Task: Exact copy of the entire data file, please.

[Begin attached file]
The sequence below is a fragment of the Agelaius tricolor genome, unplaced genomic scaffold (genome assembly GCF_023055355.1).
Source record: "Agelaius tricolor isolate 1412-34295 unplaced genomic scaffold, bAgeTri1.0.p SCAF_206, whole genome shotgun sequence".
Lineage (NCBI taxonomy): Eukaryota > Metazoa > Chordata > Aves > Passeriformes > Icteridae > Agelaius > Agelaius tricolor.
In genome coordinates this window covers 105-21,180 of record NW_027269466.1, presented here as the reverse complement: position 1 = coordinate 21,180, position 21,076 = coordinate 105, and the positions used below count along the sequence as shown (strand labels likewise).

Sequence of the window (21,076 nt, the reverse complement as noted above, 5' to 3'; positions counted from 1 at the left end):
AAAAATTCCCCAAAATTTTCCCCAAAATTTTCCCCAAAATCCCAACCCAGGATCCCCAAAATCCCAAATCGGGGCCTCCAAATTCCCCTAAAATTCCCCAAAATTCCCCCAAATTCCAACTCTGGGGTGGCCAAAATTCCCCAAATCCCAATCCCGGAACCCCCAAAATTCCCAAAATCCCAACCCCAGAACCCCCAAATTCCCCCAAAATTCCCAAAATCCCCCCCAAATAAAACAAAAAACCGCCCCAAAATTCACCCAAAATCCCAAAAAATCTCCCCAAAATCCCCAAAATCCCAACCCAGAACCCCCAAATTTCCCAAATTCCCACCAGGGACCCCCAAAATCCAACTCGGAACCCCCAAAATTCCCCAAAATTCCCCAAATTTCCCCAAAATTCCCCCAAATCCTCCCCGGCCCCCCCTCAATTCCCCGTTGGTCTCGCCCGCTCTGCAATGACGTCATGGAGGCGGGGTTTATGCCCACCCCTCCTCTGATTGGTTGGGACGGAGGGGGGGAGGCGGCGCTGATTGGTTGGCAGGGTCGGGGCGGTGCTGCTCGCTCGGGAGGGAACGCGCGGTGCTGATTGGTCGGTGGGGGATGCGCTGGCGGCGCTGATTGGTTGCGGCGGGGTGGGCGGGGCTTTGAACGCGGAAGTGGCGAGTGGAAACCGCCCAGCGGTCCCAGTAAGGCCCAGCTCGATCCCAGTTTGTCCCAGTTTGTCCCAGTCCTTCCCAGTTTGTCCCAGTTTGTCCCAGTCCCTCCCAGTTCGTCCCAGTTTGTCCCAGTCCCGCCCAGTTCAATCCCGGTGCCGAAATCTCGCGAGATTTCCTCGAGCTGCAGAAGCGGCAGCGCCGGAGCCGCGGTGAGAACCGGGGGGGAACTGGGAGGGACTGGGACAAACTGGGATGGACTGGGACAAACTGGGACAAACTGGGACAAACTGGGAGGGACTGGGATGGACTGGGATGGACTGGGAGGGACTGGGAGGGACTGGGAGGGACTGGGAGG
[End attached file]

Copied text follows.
The sequence below is a fragment of the Agelaius tricolor genome, unplaced genomic scaffold (genome assembly GCF_023055355.1).
Source record: "Agelaius tricolor isolate 1412-34295 unplaced genomic scaffold, bAgeTri1.0.p SCAF_206, whole genome shotgun sequence".
Lineage (NCBI taxonomy): Eukaryota > Metazoa > Chordata > Aves > Passeriformes > Icteridae > Agelaius > Agelaius tricolor.
In genome coordinates this window covers 105-21,180 of record NW_027269466.1, presented here as the reverse complement: position 1 = coordinate 21,180, position 21,076 = coordinate 105, and the positions used below count along the sequence as shown (strand labels likewise).

Sequence of the window (21,076 nt, the reverse complement as noted above, 5' to 3'; positions counted from 1 at the left end):
AAAAATTCCCCAAAATTTTCCCCAAAATTTTCCCCAAAATCCCAACCCAGGATCCCCAAAATCCCAAATCGGGGCCTCCAAATTCCCCTAAAATTCCCCAAAATTCCCCCAAATTCCAACTCTGGGGTGGCCAAAATTCCCCAAATCCCAATCCCGGAACCCCCAAAATTCCCAAAATCCCAACCCCAGAACCCCCAAATTCCCCCAAAATTCCCAAAATCCCCCCCAAATAAAACAAAAAACCGCCCCAAAATTCACCCAAAATCCCAAAAAATCTCCCCAAAATCCCCAAAATCCCAACCCAGAACCCCCAAATTTCCCAAATTCCCACCAGGGACCCCCAAAATCCAACTCGGAACCCCCAAAATTCCCCAAAATTCCCCAAATTTCCCCAAAATTCCCCCAAATCCTCCCCGGCCCCCCCTCAATTCCCCGTTGGTCTCGCCCGCTCTGCAATGACGTCATGGAGGCGGGGTTTATGCCCACCCCTCCTCTGATTGGTTGGGACGGAGGGGGGGAGGCGGCGCTGATTGGTTGGCAGGGTCGGGGCGGTGCTGCTCGCTCGGGAGGGAACGCGCGGTGCTGATTGGTCGGTGGGGGATGCGCTGGCGGCGCTGATTGGTTGCGGCGGGGTGGGCGGGGCTTTGAACGCGGAAGTGGCGAGTGGAAACCGCCCAGCGGTCCCAGTAAGGCCCAGCTCGATCCCAGTTTGTCCCAGTTTGTCCCAGTCCTTCCCAGTTTGTCCCAGTTTGTCCCAGTCCCTCCCAGTTCGTCCCAGTTTGTCCCAGTCCCGCCCAGTTCAATCCCGGTGCCGAAATCTCGCGAGATTTCCTCGAGCTGCAGAAGCGGCAGCGCCGGAGCCGCGGTGAGAACCGGGGGGGAACTGGGAGGGACTGGGACAAACTGGGATGGACTGGGACAAACTGGGACAAACTGGGACAAACTGGGAGGGACTGGGATGGACTGGGATGGACTGGGAGGGACTGGGAGGGACTGGGAGGGACTGGGAGG